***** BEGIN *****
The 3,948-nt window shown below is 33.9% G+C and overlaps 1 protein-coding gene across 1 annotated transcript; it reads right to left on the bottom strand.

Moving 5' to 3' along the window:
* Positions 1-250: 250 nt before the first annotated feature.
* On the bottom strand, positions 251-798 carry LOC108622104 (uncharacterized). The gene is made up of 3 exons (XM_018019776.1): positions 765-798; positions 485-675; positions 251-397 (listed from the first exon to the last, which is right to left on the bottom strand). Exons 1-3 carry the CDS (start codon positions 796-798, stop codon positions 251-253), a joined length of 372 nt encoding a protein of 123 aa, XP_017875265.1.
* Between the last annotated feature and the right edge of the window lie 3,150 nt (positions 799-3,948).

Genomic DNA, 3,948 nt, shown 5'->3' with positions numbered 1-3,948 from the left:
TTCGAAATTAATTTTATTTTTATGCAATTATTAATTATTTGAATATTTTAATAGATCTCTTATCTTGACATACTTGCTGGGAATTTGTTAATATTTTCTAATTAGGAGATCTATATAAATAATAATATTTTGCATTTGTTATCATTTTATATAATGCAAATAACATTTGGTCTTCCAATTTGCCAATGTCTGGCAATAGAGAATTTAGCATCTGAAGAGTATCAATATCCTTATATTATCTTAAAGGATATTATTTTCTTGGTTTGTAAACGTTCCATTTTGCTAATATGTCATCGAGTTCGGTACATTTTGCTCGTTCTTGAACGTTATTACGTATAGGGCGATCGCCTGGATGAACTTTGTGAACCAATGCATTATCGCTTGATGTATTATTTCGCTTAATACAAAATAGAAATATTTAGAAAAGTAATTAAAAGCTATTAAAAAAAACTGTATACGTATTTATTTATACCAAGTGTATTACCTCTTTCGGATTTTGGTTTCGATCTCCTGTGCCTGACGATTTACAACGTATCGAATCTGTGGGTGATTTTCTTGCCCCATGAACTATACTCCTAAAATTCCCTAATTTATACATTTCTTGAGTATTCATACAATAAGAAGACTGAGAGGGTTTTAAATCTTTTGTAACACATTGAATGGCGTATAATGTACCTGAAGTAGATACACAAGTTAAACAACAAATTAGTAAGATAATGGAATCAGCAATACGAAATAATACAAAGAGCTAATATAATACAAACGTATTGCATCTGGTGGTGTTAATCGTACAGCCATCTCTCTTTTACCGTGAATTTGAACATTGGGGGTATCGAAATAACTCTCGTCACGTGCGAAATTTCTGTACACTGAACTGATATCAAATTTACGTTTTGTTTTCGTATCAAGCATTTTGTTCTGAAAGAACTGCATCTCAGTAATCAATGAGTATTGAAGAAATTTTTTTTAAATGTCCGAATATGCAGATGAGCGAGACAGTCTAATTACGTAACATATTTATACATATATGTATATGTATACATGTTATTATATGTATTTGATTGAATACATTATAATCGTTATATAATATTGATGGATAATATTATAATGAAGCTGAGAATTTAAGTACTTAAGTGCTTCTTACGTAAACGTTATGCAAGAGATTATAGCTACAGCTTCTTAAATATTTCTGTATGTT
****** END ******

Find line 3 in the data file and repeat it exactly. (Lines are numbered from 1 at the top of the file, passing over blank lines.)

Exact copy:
* Positions 1-250: 250 nt before the first annotated feature.